A recent survey about patient attitudes and desires with regard to health care demonstrate that respect for scientific evidence is still the dominant factor in preferring treatments. (Full study) This is good news, although the numbers could be better.
Researchers asked subjects what factors were important in determining which treatments they would prefer, the scientific evidence, the experience of the clinician, or their own personal preferences. Not surprisingly, most subjects wanted it all, agreeing that all three are important. Scientific evidence, however, scored the highest with 71% rating it as very important (and over 90% as important or very important). Clinical expertise had 61% strongly supported and personal preference, 57%.
Further, patients wanted their doctors to talk to them about the evidence. The phrase they felt had the most impact on their decision to accept a treatment was, “What is proven to work best.”
All of this matches my personal experience as a clinician. At least for the self-selective population of patients who seek out a university physician, patients tend to find recommendations based upon published evidence compelling, and greatly appreciate when I take the time to tell them about the evidence, even if it goes against their initial interests.
I intended to read Sam Kean’s new book The Violinist’s Thumb: And Other Lost Tales of Love, War, and Genius as Written by our Genetic Code just for fun. I was expecting a miscellany of trivia loosely gathered around the theme of DNA. But I found something much more worthwhile that I thought merited a book review to bring it to the attention of our readers. Kean interweaves entertaining stories into a somewhat disjointed but nonetheless valuable history and primer of genetics. The title refers to Paganini, whose DNA created the unusual joint flexibility that facilitated his unprecedented feats of virtuosity on the violin.
Over the years, I’ve written a lot about “personalized medicine, mainly in the context of how the breakthroughs in genomic medicine and data pouring in from the Cancer Genome Atlas is providing the raw information necessary for developing truly personalized cancer therapy. The problem, of course, is analyzing it and figuring out how to apply it. Another problem, of course, is developing the necessary targeted drugs to attack the pathways that are identified as being dysregulated in cancer cells. Oh, and there’s that pesky evolution of resistance to antitumor therapies. Indeed, most recently, the Cancer Genome Atlas is bearing fruit in breast cancer (a study that I’ve been meaning to blog about).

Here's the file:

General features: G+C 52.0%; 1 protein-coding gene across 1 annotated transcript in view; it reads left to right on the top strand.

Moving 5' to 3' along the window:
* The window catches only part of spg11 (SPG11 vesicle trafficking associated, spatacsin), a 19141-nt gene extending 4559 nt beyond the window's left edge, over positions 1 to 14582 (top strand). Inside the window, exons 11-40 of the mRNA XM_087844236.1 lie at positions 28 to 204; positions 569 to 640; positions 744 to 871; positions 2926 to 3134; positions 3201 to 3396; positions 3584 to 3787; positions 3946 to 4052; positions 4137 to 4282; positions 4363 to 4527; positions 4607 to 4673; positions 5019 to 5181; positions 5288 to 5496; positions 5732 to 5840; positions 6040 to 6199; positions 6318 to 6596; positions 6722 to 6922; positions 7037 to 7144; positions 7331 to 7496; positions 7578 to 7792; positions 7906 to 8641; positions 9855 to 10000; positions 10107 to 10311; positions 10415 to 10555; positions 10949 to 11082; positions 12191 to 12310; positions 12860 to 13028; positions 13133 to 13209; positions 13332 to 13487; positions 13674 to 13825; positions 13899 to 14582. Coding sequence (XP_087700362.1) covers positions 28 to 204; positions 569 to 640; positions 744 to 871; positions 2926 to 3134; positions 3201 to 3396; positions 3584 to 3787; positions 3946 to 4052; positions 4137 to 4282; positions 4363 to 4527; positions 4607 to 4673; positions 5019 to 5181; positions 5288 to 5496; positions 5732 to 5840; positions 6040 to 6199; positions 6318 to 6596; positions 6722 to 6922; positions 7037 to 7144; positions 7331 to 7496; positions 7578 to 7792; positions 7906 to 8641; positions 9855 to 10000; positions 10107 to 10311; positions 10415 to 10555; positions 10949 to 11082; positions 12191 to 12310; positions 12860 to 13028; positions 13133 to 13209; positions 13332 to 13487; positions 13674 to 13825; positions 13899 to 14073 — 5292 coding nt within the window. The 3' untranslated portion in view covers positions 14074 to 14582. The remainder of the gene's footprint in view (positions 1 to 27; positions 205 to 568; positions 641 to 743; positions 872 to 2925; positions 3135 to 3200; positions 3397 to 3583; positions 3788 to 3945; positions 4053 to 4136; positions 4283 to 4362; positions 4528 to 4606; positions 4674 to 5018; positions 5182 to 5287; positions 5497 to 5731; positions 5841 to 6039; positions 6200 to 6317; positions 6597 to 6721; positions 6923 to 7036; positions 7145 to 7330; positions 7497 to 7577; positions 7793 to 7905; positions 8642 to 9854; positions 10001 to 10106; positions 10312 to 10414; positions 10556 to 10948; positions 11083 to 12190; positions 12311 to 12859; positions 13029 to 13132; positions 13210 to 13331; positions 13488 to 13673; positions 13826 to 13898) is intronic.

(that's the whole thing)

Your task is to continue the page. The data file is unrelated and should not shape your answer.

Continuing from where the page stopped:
One problem with modeling the pathways based on next generation sequencing data and expression profiling is testing whether therapies predicted to work from these analyses actually do work without actually testing potentially toxic drugs on patients. Cell culture is notoriously unreliable as a predictor. However, there is another way that’s intriguing. Unfortunately, as intriguing as it is, it has numerous problems, and, unfortunately, it’s being prematurely marketed to patients. Although I had heard of this technique as a research tool before, I learned about its marketing to patients when I came across an article by Andrew Pollack in the New York Times entitled Seeking Cures, Patients Enlist Mice Stand-Ins. Basically, it’s about a trend in science and among patients to use custom, “personalized’ mouse xenograft models in order to do “personalized” therapy:
Countering ideologically motivated bad science, pseudoscience, misinformation, and lies is one of the main purposes of this blog. Specifically, we try to combat such misinformation in medicine; elsewhere Steve and I, as well as some of our other “partners in crime” combat other forms of pseudoscience. During the nearly five year existence of this blog, we’ve covered a lot of topics in medicine that tend to be prone to pseudoscience and quackery. Oddly enough, there’s one topic that we haven’t really written much about at all, and that’s genetically modified organisms (GMOs). GMOs, as you know, are proliferating, and it’s quite worth discussing the potential and risks of this new technology, just as it is worthwhile to discuss the potential benefits versus the risks of any new technology that can impact our health, not to mention the health of the planet. Unfortunately, GMOs have become a huge political issue, and, I would argue, they have become just as prone to pseudoscience, misinformation, and bad science as vaccines, with a radical group of anti-GMO activists who are as anti-science as any antivaccinationist or quack.
Leave it to that quackery promoter to rule all quackery promoters, Mike Adams, to give me just the opportunity to show you what I mean. Over the last couple of weeks, Mike has been in a fine lather about GMOs, with multiple posts with titles such as The GMO debate is over; GM crops must be immediately outlawed; Monsanto halted from threatening humanity and The evil of Monsanto and GMOs explained: Bad technology, endless greed and the destruction of humanity. In other words, it’s a series of post with Adams’ typical hyperbole. If you were to believe him, GMOs are the product of a plot by Satan, Monsanto, big pharma, and the government, and he’s not sure which one of these is the most evil of the bunch.